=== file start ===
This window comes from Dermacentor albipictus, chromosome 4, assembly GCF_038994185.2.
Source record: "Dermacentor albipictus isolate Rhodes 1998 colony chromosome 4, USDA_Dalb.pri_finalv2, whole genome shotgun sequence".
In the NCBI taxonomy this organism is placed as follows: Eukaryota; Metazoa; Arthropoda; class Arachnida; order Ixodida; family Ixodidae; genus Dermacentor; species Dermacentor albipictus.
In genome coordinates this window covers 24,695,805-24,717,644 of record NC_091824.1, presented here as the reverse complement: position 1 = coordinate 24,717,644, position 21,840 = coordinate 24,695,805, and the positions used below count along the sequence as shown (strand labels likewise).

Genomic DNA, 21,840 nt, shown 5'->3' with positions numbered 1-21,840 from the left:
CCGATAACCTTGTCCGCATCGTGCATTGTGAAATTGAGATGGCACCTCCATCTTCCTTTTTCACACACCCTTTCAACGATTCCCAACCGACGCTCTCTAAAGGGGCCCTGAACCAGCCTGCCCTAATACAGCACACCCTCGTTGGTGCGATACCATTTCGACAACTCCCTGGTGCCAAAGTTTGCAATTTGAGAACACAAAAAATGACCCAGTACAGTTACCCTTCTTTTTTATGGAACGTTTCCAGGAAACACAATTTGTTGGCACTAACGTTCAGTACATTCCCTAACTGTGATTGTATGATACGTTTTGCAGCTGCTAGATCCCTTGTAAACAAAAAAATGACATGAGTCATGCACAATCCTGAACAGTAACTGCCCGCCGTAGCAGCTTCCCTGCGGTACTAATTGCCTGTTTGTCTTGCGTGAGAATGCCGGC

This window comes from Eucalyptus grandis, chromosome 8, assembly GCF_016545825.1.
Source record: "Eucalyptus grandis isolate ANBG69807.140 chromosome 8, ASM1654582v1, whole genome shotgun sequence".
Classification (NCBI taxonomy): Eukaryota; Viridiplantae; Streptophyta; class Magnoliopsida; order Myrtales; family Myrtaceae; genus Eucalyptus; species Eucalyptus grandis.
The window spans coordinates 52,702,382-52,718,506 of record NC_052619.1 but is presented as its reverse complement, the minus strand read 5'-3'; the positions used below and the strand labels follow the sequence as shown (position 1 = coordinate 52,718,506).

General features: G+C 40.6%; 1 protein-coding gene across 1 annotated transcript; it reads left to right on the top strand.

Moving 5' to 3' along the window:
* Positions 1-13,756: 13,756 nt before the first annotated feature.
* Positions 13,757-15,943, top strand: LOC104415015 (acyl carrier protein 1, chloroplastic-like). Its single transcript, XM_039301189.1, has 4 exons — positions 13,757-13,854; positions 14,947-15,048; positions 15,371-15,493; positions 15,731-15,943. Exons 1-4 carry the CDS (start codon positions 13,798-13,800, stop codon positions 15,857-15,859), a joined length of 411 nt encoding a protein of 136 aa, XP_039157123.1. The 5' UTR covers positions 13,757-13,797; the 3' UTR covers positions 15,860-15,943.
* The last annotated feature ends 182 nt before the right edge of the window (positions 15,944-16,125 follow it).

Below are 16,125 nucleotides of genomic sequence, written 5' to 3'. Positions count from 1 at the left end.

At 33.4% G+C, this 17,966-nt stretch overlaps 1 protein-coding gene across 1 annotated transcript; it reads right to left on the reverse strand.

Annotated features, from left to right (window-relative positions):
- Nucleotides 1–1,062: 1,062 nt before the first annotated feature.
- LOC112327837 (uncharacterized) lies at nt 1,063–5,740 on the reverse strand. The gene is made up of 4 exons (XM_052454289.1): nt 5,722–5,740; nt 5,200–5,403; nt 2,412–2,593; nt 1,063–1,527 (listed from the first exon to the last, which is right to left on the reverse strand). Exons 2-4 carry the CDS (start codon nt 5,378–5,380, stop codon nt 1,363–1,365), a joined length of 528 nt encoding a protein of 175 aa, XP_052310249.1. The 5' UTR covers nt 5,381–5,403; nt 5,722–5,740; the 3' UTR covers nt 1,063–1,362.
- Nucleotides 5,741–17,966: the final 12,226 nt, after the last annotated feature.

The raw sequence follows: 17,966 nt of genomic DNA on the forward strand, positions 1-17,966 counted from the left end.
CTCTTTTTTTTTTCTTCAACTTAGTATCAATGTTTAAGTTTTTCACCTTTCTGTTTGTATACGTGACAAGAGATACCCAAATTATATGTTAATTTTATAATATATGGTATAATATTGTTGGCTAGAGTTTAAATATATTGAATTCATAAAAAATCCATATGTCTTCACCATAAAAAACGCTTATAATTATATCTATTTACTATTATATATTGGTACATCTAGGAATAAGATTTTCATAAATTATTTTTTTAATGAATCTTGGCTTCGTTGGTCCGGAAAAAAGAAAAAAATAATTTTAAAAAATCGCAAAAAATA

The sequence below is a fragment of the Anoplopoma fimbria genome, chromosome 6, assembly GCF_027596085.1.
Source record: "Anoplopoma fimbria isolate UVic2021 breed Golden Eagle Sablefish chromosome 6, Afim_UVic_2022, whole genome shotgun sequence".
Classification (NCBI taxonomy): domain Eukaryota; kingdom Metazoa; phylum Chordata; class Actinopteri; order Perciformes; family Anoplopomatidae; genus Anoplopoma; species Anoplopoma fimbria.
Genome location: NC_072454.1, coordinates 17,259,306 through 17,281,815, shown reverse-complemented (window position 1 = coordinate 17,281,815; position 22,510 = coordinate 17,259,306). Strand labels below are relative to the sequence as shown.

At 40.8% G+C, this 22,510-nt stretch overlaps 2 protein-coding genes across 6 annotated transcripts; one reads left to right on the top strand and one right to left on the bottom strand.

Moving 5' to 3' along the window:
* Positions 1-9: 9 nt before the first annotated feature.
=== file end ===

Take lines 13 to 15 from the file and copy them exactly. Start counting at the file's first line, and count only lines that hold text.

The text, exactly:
* Positions 1-13,756: 13,756 nt before the first annotated feature.
* Positions 13,757-15,943, top strand: LOC104415015 (acyl carrier protein 1, chloroplastic-like). Its single transcript, XM_039301189.1, has 4 exons — positions 13,757-13,854; positions 14,947-15,048; positions 15,371-15,493; positions 15,731-15,943. Exons 1-4 carry the CDS (start codon positions 13,798-13,800, stop codon positions 15,857-15,859), a joined length of 411 nt encoding a protein of 136 aa, XP_039157123.1. The 5' UTR covers positions 13,757-13,797; the 3' UTR covers positions 15,860-15,943.
* The last annotated feature ends 182 nt before the right edge of the window (positions 15,944-16,125 follow it).